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Patrick Aerts
News 09|02|2023

Car constructor becomes detail engineer

  • Maritime & Offshore

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In December 2010, Estonia became a member of the OECD and it was a white Christmas in Belgium. But Patrick Aerts mainly remembers that December as the moment when Opel Belgium closed its doors, marking the end of his 22-year career with the car manufacturer. Now, more than a decade later, Patrick is involved in detail engineering in the Maritime & Offshore department of

In his previous job at Opel Belgium, Patrick was doing paint inspection and minor repairs. He would never have imagined that ten years later, he'd be making overview drawings of the watertight doors and mooring equipment for a ship. "That's what I'm currently working on at Maritime & Offshore, as part of the refit of a cargo ship into a fallpipe vessel. Some of the cargo space will be reused for the transport of boulders during the excavation of a tunnel between Denmark and Germany. In addition to the detail engineering for the refit, I also compile all the information and carry out checks based on the technical specifications."

New field of activity

After the closure of Opel, Patrick was forced to shift his field of activity from cars to ships. Through the outplacement programme, he followed a course in 'Ship tracer & boiler construction' – in modern terms: 'ship repair'. The training programme was organised in collaboration with and four other companies with the objective that Patrick and his fellow students would learn to assess damage on board ships, draw up the solution in a plan and then assist on board with the repair works.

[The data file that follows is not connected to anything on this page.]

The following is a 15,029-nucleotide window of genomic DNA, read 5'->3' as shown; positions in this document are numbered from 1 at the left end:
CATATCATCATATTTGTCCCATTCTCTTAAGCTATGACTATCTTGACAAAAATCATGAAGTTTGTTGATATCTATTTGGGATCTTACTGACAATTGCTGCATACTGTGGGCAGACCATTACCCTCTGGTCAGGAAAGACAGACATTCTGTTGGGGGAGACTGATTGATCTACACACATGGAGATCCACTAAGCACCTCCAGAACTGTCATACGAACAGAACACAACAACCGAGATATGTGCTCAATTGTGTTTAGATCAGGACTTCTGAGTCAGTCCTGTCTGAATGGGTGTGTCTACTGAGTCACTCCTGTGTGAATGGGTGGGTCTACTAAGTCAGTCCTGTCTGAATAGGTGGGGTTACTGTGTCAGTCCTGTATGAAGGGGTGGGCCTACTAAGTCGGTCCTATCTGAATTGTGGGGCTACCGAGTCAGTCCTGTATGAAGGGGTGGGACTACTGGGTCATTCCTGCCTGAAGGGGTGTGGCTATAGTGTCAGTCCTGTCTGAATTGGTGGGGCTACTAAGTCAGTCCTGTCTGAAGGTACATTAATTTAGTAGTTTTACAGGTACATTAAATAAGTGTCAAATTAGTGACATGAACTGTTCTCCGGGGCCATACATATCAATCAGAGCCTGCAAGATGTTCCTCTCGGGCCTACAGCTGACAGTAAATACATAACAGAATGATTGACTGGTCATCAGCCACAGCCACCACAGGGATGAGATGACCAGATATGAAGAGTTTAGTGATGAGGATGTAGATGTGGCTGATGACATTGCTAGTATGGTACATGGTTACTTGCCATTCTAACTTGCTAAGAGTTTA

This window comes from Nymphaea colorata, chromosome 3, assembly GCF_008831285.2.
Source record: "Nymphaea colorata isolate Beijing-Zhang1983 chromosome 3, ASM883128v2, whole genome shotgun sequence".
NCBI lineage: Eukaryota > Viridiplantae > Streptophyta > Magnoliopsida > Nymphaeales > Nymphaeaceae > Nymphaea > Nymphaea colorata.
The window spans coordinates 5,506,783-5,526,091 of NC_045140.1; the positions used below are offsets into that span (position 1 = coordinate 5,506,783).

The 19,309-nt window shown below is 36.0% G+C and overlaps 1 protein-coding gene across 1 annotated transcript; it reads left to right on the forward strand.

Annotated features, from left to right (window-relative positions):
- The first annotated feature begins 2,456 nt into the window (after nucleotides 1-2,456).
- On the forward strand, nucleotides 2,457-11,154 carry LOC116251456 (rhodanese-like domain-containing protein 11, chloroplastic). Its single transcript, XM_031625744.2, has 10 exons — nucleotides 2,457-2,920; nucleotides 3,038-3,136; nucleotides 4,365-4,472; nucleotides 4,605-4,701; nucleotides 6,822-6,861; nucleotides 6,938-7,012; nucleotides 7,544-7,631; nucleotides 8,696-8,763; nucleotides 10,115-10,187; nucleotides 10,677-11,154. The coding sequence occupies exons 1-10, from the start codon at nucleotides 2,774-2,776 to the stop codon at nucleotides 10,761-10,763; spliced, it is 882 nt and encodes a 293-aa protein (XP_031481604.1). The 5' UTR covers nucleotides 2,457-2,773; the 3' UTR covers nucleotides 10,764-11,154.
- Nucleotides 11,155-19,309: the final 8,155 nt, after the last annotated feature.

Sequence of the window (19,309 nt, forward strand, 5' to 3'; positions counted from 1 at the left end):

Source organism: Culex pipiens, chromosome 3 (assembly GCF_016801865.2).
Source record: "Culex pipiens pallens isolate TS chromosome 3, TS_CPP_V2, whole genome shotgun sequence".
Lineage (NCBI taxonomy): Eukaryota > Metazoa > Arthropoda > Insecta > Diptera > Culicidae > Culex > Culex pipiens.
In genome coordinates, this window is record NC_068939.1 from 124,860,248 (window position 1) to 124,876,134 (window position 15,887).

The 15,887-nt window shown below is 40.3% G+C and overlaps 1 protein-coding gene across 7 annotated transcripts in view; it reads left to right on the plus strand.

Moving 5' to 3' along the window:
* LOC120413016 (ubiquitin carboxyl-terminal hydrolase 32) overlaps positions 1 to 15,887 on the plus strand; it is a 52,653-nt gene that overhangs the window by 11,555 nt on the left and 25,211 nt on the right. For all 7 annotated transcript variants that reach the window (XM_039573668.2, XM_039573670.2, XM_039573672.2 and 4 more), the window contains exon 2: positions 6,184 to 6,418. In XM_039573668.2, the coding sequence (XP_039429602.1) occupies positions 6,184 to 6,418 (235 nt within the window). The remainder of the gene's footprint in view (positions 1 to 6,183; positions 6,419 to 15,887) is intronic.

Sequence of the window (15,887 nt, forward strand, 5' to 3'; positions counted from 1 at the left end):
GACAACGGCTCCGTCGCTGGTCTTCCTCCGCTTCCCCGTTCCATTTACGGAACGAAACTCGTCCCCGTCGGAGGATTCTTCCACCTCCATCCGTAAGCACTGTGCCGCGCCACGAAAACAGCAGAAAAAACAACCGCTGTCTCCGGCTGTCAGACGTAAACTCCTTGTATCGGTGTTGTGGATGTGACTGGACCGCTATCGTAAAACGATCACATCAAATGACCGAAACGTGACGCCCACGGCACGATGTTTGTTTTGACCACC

On-the-job training

"It was all completely new to me. Every Monday for a year, I had lessons in Offshore assets & systems engineering and 2D drawing. For the rest of the week, I received on-the-job training at There were thirteen of us in the training programme, but in the end, only two were left. The rest dropped out because at the time, the future of pure ship repair in Belgium was no longer looking promising. Fortunately, also received many commissions for new-build projects and, after an additional IVT process (Individual Vocational Training), I was able to get a permanent contract with them. After I was hired, I still received a lot of guidance from my colleagues and I followed an extra Nupas-Cadmatic training."

Drawing pontoons

For his very first project, Patrick processed the feedback on the detail drawings of a pontoon. Immediately after that, he was allowed to draw a new pontoon himself. "I think that was's way of testing how I would apply the things I'd learned so far on this new project. And apparently, I passed the test."

From factory to drawing office

Patrick managed to adapt quickly to his new employer. "The biggest change was actually the transition from a job with a lot of physical activity to sedentary work. But it's fascinating and I feel at home here. During my training, I already noticed that stood out for its professionalism and atmosphere. I still experience those values every day."

Would you also like to switch to a new field of activity? Check out the profiles we're currently looking for here.

During my on-the-job training I got up to speed in detail engineering for the construction and refit of ships.


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